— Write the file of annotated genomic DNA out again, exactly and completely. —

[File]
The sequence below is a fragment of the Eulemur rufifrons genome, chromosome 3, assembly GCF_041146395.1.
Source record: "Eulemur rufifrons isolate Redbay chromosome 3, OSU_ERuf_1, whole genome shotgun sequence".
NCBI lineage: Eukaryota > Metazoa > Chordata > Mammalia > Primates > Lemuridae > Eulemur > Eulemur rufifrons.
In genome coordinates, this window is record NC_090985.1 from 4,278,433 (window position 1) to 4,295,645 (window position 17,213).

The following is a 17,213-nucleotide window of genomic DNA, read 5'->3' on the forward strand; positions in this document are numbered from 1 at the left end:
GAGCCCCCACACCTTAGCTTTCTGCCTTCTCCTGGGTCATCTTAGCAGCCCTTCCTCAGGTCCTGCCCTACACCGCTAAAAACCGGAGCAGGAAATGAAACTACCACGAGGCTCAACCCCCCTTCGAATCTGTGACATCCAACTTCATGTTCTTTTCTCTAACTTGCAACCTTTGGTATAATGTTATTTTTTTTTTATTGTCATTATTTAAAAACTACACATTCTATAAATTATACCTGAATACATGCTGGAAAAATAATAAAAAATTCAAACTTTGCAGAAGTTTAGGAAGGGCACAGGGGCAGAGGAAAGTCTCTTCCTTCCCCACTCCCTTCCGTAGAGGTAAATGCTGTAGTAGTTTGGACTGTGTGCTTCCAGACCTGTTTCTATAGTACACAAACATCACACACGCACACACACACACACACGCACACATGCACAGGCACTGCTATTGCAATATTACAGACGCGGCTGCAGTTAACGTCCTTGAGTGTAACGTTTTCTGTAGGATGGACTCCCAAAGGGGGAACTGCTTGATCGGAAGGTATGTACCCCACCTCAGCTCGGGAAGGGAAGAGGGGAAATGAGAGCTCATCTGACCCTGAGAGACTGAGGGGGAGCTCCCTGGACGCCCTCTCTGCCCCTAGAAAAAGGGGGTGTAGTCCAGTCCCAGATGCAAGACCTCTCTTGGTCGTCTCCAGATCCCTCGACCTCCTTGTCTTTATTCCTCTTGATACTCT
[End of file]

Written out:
The sequence below is a fragment of the Eulemur rufifrons genome, chromosome 3, assembly GCF_041146395.1.
Source record: "Eulemur rufifrons isolate Redbay chromosome 3, OSU_ERuf_1, whole genome shotgun sequence".
NCBI lineage: Eukaryota > Metazoa > Chordata > Mammalia > Primates > Lemuridae > Eulemur > Eulemur rufifrons.
In genome coordinates, this window is record NC_090985.1 from 4,278,433 (window position 1) to 4,295,645 (window position 17,213).

The following is a 17,213-nucleotide window of genomic DNA, read 5'->3' on the forward strand; positions in this document are numbered from 1 at the left end:
GAGCCCCCACACCTTAGCTTTCTGCCTTCTCCTGGGTCATCTTAGCAGCCCTTCCTCAGGTCCTGCCCTACACCGCTAAAAACCGGAGCAGGAAATGAAACTACCACGAGGCTCAACCCCCCTTCGAATCTGTGACATCCAACTTCATGTTCTTTTCTCTAACTTGCAACCTTTGGTATAATGTTATTTTTTTTTTATTGTCATTATTTAAAAACTACACATTCTATAAATTATACCTGAATACATGCTGGAAAAATAATAAAAAATTCAAACTTTGCAGAAGTTTAGGAAGGGCACAGGGGCAGAGGAAAGTCTCTTCCTTCCCCACTCCCTTCCGTAGAGGTAAATGCTGTAGTAGTTTGGACTGTGTGCTTCCAGACCTGTTTCTATAGTACACAAACATCACACACGCACACACACACACACACGCACACATGCACAGGCACTGCTATTGCAATATTACAGACGCGGCTGCAGTTAACGTCCTTGAGTGTAACGTTTTCTGTAGGATGGACTCCCAAAGGGGGAACTGCTTGATCGGAAGGTATGTACCCCACCTCAGCTCGGGAAGGGAAGAGGGGAAATGAGAGCTCATCTGACCCTGAGAGACTGAGGGGGAGCTCCCTGGACGCCCTCTCTGCCCCTAGAAAAAGGGGGTGTAGTCCAGTCCCAGATGCAAGACCTCTCTTGGTCGTCTCCAGATCCCTCGACCTCCTTGTCTTTATTCCTCTTGATACTCT